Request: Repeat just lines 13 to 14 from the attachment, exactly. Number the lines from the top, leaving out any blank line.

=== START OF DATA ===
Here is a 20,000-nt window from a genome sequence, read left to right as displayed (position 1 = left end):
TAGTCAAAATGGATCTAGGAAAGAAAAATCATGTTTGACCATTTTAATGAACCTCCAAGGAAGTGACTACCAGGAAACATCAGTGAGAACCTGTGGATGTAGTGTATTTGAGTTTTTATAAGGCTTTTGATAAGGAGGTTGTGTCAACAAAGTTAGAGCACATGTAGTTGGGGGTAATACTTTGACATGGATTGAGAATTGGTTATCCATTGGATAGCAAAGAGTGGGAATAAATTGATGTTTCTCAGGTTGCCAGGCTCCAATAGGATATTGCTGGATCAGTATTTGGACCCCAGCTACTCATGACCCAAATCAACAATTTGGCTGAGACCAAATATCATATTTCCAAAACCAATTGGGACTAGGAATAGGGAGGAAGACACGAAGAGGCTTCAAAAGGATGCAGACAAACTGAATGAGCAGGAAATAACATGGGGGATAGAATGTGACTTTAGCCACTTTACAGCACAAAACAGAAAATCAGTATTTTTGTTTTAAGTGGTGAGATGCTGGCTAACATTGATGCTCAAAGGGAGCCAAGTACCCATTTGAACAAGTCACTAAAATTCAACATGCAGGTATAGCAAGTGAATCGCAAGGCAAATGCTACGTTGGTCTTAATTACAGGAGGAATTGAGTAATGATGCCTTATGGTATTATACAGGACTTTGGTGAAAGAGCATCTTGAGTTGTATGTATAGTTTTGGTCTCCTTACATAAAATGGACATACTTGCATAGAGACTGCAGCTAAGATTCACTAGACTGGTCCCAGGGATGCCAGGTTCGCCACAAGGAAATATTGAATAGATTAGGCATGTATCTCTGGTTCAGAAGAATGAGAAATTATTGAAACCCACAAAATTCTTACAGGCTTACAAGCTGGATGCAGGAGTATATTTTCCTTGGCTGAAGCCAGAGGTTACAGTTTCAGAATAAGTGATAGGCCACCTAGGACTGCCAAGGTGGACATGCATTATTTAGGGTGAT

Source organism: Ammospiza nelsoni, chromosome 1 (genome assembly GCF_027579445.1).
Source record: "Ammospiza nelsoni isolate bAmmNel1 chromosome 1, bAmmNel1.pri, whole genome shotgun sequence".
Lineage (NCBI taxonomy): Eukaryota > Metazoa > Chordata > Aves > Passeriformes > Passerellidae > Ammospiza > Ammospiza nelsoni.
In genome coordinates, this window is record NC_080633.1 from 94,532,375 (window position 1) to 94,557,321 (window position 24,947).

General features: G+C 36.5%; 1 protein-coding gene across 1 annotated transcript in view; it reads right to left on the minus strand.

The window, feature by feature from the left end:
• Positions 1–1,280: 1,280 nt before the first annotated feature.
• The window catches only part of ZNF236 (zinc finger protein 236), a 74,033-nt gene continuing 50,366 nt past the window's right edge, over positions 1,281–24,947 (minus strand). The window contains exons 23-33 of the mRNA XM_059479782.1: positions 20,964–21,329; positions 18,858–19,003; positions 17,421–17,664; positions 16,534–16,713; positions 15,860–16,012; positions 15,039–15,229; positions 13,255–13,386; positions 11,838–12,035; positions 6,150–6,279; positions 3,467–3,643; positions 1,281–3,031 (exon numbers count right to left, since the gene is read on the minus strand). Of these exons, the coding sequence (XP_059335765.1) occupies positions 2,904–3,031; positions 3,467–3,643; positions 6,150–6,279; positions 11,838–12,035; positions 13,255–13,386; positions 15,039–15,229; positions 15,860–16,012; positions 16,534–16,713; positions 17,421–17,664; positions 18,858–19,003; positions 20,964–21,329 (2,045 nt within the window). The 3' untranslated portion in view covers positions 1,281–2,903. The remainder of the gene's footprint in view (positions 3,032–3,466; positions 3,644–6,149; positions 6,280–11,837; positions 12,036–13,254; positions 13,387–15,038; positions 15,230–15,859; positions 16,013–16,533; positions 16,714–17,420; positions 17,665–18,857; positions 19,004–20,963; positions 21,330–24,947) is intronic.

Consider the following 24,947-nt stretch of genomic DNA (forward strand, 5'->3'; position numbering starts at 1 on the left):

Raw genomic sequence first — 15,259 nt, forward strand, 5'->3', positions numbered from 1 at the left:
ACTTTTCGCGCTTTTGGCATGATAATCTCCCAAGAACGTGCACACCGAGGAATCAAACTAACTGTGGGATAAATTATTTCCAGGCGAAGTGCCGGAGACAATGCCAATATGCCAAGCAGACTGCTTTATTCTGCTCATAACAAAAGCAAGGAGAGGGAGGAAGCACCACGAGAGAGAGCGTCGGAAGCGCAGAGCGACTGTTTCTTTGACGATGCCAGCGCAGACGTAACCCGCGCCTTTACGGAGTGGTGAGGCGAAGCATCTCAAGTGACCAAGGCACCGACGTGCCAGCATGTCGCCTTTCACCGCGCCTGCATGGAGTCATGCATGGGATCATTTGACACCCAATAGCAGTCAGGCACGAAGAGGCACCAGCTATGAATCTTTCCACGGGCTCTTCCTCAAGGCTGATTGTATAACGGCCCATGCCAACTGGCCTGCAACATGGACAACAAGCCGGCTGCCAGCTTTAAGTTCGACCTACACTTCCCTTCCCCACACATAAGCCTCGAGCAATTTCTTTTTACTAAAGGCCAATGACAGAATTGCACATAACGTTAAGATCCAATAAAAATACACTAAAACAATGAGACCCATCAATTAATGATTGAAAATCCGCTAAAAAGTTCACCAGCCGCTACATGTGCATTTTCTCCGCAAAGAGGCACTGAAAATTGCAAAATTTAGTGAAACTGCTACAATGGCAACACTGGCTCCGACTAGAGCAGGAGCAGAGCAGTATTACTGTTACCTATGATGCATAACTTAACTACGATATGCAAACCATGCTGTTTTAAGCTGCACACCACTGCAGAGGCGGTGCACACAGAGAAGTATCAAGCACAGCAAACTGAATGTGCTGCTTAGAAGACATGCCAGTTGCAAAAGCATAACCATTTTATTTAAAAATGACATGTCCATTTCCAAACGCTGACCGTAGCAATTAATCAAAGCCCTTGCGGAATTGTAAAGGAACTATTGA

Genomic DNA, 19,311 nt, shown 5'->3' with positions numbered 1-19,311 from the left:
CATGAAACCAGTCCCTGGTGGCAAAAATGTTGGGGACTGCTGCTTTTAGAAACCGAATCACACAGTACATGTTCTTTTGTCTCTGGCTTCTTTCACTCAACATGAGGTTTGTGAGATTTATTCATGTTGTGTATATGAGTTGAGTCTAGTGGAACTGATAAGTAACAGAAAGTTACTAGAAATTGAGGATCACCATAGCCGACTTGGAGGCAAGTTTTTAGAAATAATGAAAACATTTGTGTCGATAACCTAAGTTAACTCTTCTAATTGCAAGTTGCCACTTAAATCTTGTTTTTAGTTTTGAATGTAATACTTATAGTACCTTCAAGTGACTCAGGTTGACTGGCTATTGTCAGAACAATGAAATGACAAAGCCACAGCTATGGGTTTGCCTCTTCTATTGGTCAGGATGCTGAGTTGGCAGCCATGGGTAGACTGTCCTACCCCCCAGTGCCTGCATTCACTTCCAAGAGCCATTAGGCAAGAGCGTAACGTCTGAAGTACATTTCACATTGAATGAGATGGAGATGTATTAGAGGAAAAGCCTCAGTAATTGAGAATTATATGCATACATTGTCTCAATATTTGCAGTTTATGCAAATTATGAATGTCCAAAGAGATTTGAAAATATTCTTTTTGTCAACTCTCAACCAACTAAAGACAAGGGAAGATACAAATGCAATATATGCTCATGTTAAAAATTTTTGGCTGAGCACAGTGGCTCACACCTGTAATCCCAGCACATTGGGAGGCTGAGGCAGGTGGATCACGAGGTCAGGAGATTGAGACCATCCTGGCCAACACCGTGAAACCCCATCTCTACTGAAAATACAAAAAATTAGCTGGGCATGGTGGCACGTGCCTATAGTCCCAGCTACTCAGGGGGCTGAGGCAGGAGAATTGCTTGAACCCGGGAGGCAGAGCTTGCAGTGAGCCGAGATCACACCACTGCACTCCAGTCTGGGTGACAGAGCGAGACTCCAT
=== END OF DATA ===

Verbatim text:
ACTTTTCGCGCTTTTGGCATGATAATCTCCCAAGAACGTGCACACCGAGGAATCAAACTAACTGTGGGATAAATTATTTCCAGGCGAAGTGCCGGAGACAATGCCAATATGCCAAGCAGACTGCTTTATTCTGCTCATAACAAAAGCAAGGAGAGGGAGGAAGCACCACGAGAGAGAGCGTCGGAAGCGCAGAGCGACTGTTTCTTTGACGATGCCAGCGCAGACGTAACCCGCGCCTTTACGGAGTGGTGAGGCGAAGCATCTCAAGTGACCAAGGCACCGACGTGCCAGCATGTCGCCTTTCACCGCGCCTGCATGGAGTCATGCATGGGATCATTTGACACCCAATAGCAGTCAGGCACGAAGAGGCACCAGCTATGAATCTTTCCACGGGCTCTTCCTCAAGGCTGATTGTATAACGGCCCATGCCAACTGGCCTGCAACATGGACAACAAGCCGGCTGCCAGCTTTAAGTTCGACCTACACTTCCCTTCCCCACACATAAGCCTCGAGCAATTTCTTTTTACTAAAGGCCAATGACAGAATTGCACATAACGTTAAGATCCAATAAAAATACACTAAAACAATGAGACCCATCAATTAATGATTGAAAATCCGCTAAAAAGTTCACCAGCCGCTACATGTGCATTTTCTCCGCAAAGAGGCACTGAAAATTGCAAAATTTAGTGAAACTGCTACAATGGCAACACTGGCTCCGACTAGAGCAGGAGCAGAGCAGTATTACTGTTACCTATGATGCATAACTTAACTACGATATGCAAACCATGCTGTTTTAAGCTGCACACCACTGCAGAGGCGGTGCACACAGAGAAGTATCAAGCACAGCAAACTGAATGTGCTGCTTAGAAGACATGCCAGTTGCAAAAGCATAACCATTTTATTTAAAAATGACATGTCCATTTCCAAACGCTGACCGTAGCAATTAATCAAAGCCCTTGCGGAATTGTAAAGGAACTATTGA

Genomic DNA, 19,311 nt, shown 5'->3' with positions numbered 1-19,311 from the left: